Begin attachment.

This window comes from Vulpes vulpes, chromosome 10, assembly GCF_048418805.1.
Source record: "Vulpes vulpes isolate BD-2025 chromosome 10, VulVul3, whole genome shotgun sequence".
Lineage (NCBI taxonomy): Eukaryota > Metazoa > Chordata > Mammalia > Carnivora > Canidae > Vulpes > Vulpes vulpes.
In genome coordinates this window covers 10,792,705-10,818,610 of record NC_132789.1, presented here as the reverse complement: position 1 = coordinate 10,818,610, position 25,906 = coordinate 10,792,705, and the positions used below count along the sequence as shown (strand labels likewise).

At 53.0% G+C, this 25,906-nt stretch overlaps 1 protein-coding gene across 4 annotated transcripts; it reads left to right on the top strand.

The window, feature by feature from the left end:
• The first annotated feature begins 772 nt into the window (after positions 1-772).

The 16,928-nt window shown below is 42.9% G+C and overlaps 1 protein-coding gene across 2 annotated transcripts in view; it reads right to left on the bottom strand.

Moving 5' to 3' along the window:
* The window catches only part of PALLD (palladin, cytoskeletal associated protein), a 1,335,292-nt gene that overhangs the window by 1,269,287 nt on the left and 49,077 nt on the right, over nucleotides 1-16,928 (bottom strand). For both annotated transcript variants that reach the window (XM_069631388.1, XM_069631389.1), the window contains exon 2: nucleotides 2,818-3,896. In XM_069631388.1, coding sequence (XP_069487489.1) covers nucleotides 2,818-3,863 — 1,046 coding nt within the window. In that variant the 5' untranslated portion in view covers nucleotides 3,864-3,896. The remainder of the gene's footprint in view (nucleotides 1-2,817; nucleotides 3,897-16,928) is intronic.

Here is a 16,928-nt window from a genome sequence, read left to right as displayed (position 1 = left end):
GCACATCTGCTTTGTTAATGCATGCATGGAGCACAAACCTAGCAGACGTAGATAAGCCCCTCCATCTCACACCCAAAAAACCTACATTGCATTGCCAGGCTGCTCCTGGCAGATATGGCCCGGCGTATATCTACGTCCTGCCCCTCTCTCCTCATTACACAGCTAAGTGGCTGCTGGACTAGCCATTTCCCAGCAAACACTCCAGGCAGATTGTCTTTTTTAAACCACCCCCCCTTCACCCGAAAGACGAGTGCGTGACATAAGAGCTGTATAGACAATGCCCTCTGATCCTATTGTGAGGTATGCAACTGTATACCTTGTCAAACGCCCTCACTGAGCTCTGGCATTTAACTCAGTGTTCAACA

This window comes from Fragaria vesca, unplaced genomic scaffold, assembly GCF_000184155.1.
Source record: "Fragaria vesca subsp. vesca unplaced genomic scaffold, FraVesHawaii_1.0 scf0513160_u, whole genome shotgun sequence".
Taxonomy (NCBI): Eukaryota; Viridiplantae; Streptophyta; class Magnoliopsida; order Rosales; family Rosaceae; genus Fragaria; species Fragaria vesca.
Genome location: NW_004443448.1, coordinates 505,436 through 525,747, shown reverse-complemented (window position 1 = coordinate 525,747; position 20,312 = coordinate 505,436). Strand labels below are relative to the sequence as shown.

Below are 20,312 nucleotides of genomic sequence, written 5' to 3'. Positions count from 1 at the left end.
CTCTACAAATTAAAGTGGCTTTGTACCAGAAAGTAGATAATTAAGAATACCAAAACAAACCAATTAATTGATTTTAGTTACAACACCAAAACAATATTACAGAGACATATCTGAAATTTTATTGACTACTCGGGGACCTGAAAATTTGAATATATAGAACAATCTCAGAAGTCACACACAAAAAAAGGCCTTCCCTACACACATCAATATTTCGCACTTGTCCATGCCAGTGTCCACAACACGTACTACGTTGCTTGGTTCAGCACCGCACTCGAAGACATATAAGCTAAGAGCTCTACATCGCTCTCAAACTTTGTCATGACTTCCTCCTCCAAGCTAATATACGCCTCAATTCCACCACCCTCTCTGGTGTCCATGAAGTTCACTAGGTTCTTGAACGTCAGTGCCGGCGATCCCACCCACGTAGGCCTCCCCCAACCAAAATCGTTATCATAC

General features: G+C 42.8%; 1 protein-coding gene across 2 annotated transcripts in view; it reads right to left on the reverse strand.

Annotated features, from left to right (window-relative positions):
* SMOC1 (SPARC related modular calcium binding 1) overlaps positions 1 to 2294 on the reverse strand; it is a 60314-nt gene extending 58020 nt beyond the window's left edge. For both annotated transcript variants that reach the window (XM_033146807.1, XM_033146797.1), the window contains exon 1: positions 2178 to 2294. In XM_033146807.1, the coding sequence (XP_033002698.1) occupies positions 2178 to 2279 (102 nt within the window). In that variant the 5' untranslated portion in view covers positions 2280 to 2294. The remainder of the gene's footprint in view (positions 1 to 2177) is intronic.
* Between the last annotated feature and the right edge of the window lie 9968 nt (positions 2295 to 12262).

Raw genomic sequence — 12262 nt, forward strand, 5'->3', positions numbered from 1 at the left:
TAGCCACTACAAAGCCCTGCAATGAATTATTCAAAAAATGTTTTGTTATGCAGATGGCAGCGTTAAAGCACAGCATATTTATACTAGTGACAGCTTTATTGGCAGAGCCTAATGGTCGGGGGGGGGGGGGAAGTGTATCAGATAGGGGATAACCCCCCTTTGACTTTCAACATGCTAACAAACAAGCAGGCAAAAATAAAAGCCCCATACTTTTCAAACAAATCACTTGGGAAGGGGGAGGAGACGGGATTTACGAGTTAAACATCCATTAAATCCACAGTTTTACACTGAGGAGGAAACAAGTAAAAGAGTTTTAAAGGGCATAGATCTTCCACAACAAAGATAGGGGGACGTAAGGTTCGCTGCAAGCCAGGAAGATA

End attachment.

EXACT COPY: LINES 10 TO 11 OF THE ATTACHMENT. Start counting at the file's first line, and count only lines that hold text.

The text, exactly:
* The window catches only part of PALLD (palladin, cytoskeletal associated protein), a 1,335,292-nt gene that overhangs the window by 1,269,287 nt on the left and 49,077 nt on the right, over nucleotides 1-16,928 (bottom strand). For both annotated transcript variants that reach the window (XM_069631388.1, XM_069631389.1), the window contains exon 2: nucleotides 2,818-3,896. In XM_069631388.1, coding sequence (XP_069487489.1) covers nucleotides 2,818-3,863 — 1,046 coding nt within the window. In that variant the 5' untranslated portion in view covers nucleotides 3,864-3,896. The remainder of the gene's footprint in view (nucleotides 1-2,817; nucleotides 3,897-16,928) is intronic.

Here is a 16,928-nt window from a genome sequence, read left to right as displayed (position 1 = left end):